Thursday, August 18, 2005

Casebooks are hard to read

Have you ever considered that the reading you did in law school contributed to the way you write today? Here's a view from one writer who thinks casebooks are badly designed for reading:
    In contrast [to the user aids in a West-published opinion], casebooks assigned to beginning law students are stripped of even these convenient guides. Instead, students are presented with pages of choppy, edited opinions without headnotes, subtitles, white space, colored print, or other textual highlights. They are expected somehow to glean from the few headings provided (usually a chapter title and a single subheading) the substantive context of the case and why the author has chosen to include it in this particular section. Then they are expected to wade through the unstructured text and pick out the uncontroverted facts, the disputed legal and factual issues, the procedural history, the rules, holdings, rationales, and analysis of the opinion. They must then extract the rule and understand its underlying policies. They are sometimes "assisted" in this task by the placement of several highly abstruse questions (usually assuming a great deal of contextual knowledge that the students lack) at the end of the excerpted case. They must come to class prepared not only to discuss the case, but to transfer application of its rules to new hypothetical fact situations that the teacher presents to them on the spot. For anyone this would be a daunting cognitive load; for the beginning law student it is stultifying. Is it any wonder that law students rely so heavily on commercial outlines and canned briefs to provide the structure that is so sadly lacking in the texts they read?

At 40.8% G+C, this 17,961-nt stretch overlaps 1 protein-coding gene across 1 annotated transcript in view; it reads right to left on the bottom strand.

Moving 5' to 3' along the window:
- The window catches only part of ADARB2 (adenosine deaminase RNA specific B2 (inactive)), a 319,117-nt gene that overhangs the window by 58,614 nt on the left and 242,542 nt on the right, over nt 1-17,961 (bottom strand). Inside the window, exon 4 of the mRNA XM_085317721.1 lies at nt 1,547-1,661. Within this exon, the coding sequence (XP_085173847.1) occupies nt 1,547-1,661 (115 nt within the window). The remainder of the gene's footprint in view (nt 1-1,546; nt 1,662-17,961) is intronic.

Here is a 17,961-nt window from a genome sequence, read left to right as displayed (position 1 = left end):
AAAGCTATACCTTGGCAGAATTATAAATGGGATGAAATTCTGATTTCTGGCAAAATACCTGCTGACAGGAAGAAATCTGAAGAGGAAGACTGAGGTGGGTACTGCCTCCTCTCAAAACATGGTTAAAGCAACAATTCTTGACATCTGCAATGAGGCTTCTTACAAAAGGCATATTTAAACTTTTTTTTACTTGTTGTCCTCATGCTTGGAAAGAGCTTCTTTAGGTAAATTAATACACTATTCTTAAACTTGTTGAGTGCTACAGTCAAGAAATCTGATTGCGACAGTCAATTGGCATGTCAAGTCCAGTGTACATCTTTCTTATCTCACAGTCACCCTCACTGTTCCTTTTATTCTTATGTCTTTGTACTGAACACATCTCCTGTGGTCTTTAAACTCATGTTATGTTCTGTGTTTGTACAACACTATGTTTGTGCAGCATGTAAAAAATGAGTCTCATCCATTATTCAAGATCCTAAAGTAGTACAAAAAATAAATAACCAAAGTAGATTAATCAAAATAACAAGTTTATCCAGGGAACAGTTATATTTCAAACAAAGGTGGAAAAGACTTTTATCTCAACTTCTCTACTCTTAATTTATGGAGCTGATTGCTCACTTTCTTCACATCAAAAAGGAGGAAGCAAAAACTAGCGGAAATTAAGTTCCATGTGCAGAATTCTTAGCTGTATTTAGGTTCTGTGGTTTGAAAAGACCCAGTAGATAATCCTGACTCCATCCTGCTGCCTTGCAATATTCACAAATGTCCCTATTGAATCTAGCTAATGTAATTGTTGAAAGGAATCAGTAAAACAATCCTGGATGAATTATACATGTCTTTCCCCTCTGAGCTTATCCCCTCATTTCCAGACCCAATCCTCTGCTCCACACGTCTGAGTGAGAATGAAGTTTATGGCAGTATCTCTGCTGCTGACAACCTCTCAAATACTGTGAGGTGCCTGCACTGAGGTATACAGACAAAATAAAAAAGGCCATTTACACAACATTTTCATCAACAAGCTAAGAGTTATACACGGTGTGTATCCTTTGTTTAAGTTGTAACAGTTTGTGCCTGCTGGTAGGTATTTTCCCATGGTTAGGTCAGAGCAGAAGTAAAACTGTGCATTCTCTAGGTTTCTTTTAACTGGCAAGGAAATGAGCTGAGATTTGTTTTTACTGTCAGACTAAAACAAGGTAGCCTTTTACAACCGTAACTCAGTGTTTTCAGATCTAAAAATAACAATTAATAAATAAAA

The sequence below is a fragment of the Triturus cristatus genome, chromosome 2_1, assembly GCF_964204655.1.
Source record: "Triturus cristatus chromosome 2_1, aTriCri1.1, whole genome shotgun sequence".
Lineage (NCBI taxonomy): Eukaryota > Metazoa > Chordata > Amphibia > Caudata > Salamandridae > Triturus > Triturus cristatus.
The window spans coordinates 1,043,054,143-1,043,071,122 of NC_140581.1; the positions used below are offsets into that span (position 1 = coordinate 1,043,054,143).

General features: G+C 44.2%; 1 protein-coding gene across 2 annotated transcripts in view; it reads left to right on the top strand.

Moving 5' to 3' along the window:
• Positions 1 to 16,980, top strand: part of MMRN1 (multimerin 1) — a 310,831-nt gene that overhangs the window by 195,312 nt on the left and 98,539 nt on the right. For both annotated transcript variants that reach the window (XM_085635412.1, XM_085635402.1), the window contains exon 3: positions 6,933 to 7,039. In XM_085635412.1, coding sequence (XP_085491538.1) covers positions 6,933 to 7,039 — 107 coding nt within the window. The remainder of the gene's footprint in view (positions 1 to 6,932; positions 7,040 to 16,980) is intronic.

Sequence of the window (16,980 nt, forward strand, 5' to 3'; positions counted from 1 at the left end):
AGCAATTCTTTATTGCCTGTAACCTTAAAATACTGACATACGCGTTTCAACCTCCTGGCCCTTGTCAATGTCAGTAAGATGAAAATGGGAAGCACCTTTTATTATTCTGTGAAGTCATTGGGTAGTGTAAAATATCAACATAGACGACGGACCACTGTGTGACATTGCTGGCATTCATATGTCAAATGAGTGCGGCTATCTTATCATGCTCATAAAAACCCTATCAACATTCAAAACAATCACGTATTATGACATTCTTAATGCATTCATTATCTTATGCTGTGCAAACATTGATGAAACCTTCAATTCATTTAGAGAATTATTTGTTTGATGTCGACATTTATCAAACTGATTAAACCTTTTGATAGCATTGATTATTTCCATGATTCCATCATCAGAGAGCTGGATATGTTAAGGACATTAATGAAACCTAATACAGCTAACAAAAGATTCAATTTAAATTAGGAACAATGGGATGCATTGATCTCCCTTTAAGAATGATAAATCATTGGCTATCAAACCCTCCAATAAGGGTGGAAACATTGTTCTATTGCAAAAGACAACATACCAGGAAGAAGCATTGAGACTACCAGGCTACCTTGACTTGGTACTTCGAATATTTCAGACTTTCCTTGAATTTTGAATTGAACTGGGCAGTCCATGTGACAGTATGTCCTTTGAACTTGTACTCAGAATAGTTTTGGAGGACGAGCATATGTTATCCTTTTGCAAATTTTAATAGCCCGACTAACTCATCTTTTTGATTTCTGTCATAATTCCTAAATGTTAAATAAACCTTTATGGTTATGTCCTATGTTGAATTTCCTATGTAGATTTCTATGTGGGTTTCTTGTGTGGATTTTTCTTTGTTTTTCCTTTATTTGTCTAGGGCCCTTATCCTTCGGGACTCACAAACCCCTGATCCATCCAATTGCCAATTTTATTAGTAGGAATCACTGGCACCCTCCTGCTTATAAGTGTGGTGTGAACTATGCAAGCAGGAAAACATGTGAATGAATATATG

Janeen Kerper, Let's Space Out: Rethinking the Design of Law School Texts, 51 J. Leg. Educ. 267, 268-69 (2001).

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